Safe and Sound?: A Biblical Perspective on Safety

The intention of the following is not to attempt to dictate policy in how you see matters of "national security." Macro issues of protection are complex and are not my focus here. Let's get more personal. Let's talk about you. And me. And even our own families.

 

Safety is Important

Most of us are people who value the notion of SAFETY. We teach our kids to look both ways before crossing a street. We put helmets on their heads when they are learning to ride a bicycle. We want to know our potential babysitters really well before they are ever left with our kids.  We remove choking hazards from our babies' reach when we notice them. 

And we value SAFETY for ourselves too. Do you check the tread on your tires? Do you buckle a seat belt when you get in? Do you test your smoke detectors in the home? 

We rightly value safety because life is precious. And the Scriptures present value in being concerned about health and safety. 

Nehemiah is a book of the Bible that largely emphasizes the need for the safety of a community of people. Nehemiah's concern about Jerusalem is that he hears about the lack of progress in rebuilding the city, especially the fact that it lacks a protective wall around it - a necessary feature in the ancient world...without which a city was highly vulnerable to attack or raid. And when rival leaders catch wind of Nehemiah's purpose in coming to Jerusalem to organize the rebuilding of a protective wall, they are upset that "someone had come to seek the SHALOM of the sons of Israel" (Nehemiah 2:10). SHALOM is a Hebrew expression of "peace" that really means an all-around "well-being" or "wholeness." Here this wholeness of both the community and the individuals in it is connected with the work on safety issues.

The way the Acts of the Apostles chronicles the pattern of bodily danger of early Christians especially in the preaching of the Gospel is also informative. We see some killed because of the Gospel: Stephen in Acts 7, James the brother of John in Acts 12. But we also see the lives of others spared. A group of women later in Acts 12 are gathered for prayer for the life of Peter and he is released by God's intervention. Earlier in Acts 9, we see Christians helping the newly converted Saul of Tarsus escape the city of Damascus to save his life. Even Jesus Himself escaped attempts on His life on many occasions that came before "His hour had come."

Life in the human body is of high value, and we can discern from many places in Scripture (such as 1 Corinthians 6:12-20; 9:24-27; 1 Timothy 4:8) that some level of bodily health and discipline is a necessary component of stewardship. Paul acknowledges in Philippians 1 that to live longer in the body is "Christ" in the sense that more Kingdom Work can be accomplished in proportion to the time he is allotted to live on in his current body.

Having said all of this, like all things that are good and important, we can easily elevate Safety to a position it was never intended to have in terms of our priorities...and thereby turn it into an idol.

 

Safety is not the Most Important Thing

I find our common expression of calling ourselves "safe and sound" a bit intriguing. By biblical definition of "sound," it's an expression of health. So we would think that SAFE and SOUND would almost be synonymous. However, safety as we most often use it focuses on the condition of the body (free from physical harm). Soundness as the Bible uses it focuses on either teaching (doctrine) or pattern of living (ethics). Your body can be very safe and your way of life be very unsound.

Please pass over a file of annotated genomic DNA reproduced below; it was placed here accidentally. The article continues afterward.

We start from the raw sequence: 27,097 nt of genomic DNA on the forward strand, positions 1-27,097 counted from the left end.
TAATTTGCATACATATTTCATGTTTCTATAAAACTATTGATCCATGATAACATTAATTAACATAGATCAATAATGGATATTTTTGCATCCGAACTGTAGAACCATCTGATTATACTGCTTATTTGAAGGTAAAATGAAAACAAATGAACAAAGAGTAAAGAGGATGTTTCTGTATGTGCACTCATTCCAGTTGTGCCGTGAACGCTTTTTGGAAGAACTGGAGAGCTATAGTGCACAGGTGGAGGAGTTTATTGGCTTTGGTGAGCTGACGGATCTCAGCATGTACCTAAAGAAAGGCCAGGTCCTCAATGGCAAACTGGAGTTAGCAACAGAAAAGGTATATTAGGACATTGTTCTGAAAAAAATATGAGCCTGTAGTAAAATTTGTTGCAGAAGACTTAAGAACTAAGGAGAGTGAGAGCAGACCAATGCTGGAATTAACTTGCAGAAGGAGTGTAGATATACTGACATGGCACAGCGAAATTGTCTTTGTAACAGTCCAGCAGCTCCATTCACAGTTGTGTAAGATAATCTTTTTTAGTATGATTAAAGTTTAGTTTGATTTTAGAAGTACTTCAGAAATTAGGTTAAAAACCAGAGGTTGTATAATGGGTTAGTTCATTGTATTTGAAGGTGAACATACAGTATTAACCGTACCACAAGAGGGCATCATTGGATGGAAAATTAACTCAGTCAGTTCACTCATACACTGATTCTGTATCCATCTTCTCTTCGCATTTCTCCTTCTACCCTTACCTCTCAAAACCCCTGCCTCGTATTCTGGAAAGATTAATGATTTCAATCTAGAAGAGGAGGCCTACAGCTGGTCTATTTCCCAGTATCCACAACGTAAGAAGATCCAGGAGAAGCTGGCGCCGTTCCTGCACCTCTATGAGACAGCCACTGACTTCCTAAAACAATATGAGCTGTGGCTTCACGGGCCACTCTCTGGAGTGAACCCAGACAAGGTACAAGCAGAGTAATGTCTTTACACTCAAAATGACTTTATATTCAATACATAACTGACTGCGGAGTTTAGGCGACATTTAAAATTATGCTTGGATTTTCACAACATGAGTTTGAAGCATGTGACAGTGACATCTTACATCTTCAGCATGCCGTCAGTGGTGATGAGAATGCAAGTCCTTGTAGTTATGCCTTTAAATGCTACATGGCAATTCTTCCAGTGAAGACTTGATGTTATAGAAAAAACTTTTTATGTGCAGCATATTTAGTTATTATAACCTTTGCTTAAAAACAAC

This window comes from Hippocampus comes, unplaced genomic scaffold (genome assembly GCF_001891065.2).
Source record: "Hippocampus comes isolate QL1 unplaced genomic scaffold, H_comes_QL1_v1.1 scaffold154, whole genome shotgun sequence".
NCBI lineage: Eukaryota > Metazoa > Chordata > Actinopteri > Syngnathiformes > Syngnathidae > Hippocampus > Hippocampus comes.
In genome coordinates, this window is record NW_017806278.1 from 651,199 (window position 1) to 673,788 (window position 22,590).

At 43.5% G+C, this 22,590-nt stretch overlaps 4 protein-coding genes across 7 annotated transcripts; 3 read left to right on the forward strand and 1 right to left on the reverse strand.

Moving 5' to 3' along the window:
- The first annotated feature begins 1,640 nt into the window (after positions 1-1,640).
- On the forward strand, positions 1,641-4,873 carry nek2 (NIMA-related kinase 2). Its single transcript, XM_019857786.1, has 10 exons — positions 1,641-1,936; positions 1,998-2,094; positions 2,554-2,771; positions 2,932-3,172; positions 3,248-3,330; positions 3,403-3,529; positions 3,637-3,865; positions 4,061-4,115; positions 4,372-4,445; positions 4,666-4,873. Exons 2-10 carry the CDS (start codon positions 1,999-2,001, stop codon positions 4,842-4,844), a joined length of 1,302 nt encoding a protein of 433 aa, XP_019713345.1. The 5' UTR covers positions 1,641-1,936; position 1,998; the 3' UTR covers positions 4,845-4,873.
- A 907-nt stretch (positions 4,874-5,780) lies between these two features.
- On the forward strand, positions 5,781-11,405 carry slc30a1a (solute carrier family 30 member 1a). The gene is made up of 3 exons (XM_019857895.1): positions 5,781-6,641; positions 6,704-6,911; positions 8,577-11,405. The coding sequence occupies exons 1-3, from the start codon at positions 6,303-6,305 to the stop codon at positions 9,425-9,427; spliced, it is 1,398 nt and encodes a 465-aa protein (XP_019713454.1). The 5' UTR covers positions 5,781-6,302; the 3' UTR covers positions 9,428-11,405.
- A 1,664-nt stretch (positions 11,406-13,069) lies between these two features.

Consider Jesus' vivid illustration of the Sheep and the Goats being divided in judgment (Matthew 25:31-46). By not making effort to visit those in prison, to clothe and feed those in need, to show hospitality to strangers, to be around those who are sick, the goats no doubt lived much safer lives. They kept their risk exposure - to potential robbery, to potential disease, to those who may even do them harm - to a minimum. And many of them could probably look back at their lives and say in pride that they kept their family, themselves, their home, and maybe even their financial assets safe. That's a life well lived in the eyes of many. But not in the eyes of Jesus. They had been safe...but never sound.

It's so easy for Safety to become a crutch that we lean on as what ultimately amounts to an excuse for disengaging the people of the world who need to experience the love of Christ. We avoid the hospital because of what we might contract. We avoid the interaction with strangers because we "don't know their real intentions." We stay out of certain parts of town (or of the world in general) and ask for God to send other evangelists to those places. Our goal seems to be the minimization of risk exposure rather than Jesus' vision of the maximization of Gospel exposure (Matthew 28:18-20). Do we really feel we need to eliminate risk exposure for ourselves and our family? Then we should stop putting them in the car with us and getting out on the roads where far more people are dying than as victims of violent crime. We should stop letting them swim in an ocean with millions of deadly creatures in it when you visit the beach. Be consistent if you feel so strongly about safety.

I am not arguing for Christians to have a "martyr complex" where we feel compelled to go looking for bodily harm to be done to us. I pray that we do remain as safe as possible while we do our Kingdom Work, and we should be praying for both the faithfulness and the well-being of those here and  throughout the world who are doing potentially dangerous work. 

But what do I really want to be said of me at the end? That Caleb lived a safe life? Or that Caleb lived the Christ-life? And walking in the footsteps of Jesus (1 Peter 2:21) means walking in footsteps that for Him at least led to a cross - a very unsafe but very sound cross.

 To His Glory,

Caleb